In The Box
When you first crack open the plastic wrap that surrounds the retail box, you will be greeted by just what you would expect to see from this product. You get the external enclosure, mounting screws for the hard drive to be installed, all necessary cabling to get things running properly, a small manual, and a driver disk for those who may not have updated yet to WinME or higher.
Most of the items are pretty self-explanatory, so we won't go into too much detail over the accessories. That said, lets take a closer look at the enclosure itself.
The external unit is made of plastic and doesn't have a whole lot of bells and whistles. It does have some features that we'll discuss in a bit, but the exterior design is very minimalistic. This leaves you with a component that won't draw the eye and look out of place.
Turning the unit around shows us a little surprise; namely a 3-port USB hub! We've seen all sorts of added features on this type of device in the past, but the addition of something that actually has a useful value is a little unique. Also included in this area will be a power switch, a fan speed adjustment switch (for the active cooling fan seen inside), a power cable port and the USB port that is fed to the PC.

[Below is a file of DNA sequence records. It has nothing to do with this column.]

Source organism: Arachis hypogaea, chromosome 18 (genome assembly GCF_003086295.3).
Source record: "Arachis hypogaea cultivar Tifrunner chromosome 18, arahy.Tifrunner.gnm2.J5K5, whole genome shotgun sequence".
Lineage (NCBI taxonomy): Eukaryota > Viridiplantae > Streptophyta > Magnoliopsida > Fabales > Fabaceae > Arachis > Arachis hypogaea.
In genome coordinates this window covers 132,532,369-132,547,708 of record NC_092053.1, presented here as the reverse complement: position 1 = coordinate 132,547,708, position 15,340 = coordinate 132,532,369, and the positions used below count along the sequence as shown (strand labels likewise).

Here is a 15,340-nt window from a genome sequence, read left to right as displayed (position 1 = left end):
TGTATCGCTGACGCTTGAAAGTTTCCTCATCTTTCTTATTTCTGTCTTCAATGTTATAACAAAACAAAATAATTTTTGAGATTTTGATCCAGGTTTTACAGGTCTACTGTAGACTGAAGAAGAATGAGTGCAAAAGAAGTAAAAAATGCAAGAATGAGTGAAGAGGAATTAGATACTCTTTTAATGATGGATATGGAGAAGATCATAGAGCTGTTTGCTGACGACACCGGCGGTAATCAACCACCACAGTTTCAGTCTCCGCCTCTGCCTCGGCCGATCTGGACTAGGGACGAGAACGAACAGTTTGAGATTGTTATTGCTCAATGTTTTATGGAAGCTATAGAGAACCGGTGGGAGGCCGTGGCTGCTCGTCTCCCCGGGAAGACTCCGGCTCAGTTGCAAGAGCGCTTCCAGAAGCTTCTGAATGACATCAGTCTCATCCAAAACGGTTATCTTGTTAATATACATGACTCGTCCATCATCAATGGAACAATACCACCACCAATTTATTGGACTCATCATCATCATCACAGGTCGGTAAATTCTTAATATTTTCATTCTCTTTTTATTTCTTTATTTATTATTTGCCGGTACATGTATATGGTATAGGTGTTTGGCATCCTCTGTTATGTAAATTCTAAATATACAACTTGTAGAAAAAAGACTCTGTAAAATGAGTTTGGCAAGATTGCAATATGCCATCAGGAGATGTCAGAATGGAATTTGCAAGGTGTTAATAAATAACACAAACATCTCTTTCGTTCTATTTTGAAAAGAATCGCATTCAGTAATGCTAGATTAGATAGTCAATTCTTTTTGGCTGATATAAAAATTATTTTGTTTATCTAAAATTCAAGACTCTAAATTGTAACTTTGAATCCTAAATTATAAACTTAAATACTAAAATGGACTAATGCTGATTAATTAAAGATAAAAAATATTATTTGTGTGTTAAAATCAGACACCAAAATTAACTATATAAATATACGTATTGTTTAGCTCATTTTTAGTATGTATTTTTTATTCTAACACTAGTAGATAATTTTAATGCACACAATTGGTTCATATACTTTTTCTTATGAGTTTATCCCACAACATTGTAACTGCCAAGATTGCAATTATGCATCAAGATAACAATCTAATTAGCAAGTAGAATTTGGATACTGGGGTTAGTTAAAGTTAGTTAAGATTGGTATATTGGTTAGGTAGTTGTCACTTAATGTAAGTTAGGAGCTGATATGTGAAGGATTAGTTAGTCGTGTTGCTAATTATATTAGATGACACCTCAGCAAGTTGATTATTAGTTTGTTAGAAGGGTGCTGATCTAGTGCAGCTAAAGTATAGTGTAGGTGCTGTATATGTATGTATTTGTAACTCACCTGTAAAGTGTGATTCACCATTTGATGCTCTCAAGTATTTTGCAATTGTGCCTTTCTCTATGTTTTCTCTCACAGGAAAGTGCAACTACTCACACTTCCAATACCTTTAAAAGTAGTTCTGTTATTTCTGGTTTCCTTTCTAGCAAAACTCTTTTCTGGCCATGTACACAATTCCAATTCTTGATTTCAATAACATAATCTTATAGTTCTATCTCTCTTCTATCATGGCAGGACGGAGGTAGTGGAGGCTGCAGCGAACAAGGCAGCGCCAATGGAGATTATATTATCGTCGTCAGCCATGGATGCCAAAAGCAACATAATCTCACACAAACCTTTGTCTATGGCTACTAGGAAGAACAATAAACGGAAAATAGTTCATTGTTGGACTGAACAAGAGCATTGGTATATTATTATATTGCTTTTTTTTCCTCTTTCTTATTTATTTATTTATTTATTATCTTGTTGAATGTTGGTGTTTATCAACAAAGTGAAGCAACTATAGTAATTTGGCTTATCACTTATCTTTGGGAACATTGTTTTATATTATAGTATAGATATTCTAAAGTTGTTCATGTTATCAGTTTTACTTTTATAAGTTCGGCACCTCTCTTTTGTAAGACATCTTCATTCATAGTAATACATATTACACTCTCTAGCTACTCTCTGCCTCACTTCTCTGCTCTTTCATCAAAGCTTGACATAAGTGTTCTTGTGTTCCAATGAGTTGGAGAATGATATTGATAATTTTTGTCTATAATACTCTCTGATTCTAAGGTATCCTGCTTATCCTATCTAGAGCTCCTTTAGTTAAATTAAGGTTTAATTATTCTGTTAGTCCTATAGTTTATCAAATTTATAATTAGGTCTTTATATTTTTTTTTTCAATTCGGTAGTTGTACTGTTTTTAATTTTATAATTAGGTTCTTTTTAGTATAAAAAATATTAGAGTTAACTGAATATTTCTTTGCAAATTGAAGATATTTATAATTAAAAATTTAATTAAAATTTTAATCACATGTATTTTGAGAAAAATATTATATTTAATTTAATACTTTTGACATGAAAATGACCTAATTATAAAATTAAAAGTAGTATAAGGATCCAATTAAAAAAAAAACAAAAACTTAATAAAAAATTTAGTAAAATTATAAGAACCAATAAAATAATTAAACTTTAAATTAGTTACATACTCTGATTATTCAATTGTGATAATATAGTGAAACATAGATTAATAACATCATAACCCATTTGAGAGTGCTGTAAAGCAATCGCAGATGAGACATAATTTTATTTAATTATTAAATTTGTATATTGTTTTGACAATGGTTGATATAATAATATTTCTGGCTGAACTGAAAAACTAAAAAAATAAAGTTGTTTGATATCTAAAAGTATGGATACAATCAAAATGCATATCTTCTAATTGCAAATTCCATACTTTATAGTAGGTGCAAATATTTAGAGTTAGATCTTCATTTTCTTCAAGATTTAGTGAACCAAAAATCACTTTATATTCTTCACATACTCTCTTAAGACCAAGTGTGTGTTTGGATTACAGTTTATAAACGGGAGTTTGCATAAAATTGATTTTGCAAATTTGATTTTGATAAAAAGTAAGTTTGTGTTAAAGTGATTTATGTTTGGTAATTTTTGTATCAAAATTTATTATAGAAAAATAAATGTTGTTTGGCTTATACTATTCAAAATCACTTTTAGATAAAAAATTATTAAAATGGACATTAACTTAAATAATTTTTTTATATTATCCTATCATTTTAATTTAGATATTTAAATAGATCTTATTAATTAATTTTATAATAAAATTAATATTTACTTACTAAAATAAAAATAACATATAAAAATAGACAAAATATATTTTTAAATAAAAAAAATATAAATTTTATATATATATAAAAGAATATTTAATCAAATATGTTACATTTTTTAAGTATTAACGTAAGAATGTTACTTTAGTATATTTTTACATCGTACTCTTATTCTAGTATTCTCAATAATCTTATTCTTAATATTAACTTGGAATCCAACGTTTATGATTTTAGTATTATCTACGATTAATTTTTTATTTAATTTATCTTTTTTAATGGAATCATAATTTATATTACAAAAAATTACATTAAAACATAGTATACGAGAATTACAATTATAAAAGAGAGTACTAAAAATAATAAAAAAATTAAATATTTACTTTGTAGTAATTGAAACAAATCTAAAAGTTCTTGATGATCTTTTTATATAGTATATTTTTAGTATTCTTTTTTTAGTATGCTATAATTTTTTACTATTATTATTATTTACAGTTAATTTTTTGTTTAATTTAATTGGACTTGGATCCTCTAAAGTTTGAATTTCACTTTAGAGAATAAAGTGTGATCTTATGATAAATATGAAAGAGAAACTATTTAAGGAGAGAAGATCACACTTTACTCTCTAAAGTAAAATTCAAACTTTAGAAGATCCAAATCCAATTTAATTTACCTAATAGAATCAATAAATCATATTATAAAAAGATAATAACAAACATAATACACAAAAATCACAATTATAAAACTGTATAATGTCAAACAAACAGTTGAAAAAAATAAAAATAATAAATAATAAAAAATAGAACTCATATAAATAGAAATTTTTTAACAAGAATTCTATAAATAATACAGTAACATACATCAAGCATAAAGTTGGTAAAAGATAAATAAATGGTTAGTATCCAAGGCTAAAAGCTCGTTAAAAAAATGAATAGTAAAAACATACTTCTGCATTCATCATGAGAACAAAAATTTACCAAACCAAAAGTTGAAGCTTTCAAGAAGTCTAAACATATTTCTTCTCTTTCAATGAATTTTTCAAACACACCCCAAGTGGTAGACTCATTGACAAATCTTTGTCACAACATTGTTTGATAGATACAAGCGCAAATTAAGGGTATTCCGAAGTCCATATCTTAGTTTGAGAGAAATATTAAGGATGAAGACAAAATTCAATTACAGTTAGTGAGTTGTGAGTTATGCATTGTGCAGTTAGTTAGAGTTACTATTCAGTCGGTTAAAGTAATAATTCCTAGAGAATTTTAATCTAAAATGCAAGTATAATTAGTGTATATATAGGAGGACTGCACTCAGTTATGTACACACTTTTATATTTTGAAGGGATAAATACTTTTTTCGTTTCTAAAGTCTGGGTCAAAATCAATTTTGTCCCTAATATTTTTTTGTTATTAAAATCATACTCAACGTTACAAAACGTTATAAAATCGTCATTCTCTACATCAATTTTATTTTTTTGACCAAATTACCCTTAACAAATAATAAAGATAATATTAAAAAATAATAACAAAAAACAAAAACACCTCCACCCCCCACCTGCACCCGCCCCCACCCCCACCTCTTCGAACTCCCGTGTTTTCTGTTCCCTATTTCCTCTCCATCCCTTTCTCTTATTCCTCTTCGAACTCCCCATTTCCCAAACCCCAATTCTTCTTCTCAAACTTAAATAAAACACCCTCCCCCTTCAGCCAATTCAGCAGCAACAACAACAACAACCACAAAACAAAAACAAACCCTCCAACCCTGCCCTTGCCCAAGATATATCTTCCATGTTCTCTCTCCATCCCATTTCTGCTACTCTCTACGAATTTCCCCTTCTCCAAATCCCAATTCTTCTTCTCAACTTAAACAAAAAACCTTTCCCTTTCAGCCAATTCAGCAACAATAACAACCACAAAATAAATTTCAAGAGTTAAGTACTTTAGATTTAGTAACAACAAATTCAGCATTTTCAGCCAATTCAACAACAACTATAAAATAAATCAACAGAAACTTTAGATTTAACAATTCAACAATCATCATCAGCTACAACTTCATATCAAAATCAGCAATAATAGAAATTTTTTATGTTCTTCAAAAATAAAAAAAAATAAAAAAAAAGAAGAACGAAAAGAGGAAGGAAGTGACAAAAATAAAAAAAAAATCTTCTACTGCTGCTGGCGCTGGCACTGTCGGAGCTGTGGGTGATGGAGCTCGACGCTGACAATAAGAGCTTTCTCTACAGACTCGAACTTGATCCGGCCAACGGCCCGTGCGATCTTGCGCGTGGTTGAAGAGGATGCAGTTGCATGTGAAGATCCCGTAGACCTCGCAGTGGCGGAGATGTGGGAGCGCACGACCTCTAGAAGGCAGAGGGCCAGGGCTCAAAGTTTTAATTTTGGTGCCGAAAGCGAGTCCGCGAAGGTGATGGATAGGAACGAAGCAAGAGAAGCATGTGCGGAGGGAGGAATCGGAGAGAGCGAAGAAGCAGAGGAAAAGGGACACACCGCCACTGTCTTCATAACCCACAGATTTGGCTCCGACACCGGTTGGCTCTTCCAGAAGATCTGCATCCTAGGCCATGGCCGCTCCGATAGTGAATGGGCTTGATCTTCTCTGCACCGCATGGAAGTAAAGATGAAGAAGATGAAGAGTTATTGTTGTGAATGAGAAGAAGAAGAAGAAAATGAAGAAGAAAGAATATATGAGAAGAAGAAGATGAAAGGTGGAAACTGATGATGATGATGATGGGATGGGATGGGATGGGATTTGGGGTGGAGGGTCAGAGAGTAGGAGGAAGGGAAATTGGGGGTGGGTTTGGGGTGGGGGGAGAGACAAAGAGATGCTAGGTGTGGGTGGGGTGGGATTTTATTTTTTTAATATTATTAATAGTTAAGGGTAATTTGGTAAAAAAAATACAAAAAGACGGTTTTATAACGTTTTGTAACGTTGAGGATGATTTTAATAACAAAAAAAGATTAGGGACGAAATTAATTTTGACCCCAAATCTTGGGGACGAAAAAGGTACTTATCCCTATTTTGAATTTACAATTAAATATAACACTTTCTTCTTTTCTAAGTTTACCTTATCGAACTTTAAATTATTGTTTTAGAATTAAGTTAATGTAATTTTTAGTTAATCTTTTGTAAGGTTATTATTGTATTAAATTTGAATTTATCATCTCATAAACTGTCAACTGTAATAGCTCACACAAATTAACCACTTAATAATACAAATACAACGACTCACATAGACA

When you take the top off the enclosure unit, you see a neat layout that doesn't prove to be a hassle when it comes time to installing a drive. We have seen some issues in the past with layout designs, but they all look to have been addressed in a very satisfactory manner this time around. When it comes time to do the actual installation, you should have no difficulties at all.
Since we're already inside the enclosure, lets take a look at another of those little features I had mentioned a bit ago.
While it may not seem much, the concept shows a company that is thinking of the end user. If you take a close look at the ribbon cable used inside the device, you'll see that it has been folded in a manner that will allow it to be placed on top of the mounted drive and never be in the way. Sure, this is something that you could do yourself with relative ease, but its nice to see that a manufacturer is taking the time to think like an enthusiast.
Now that we've taken a tour of the enclosure, lets go ahead and install that old faithful Seagate 40GB IDE drive that we've used in the past and see how things go from there.
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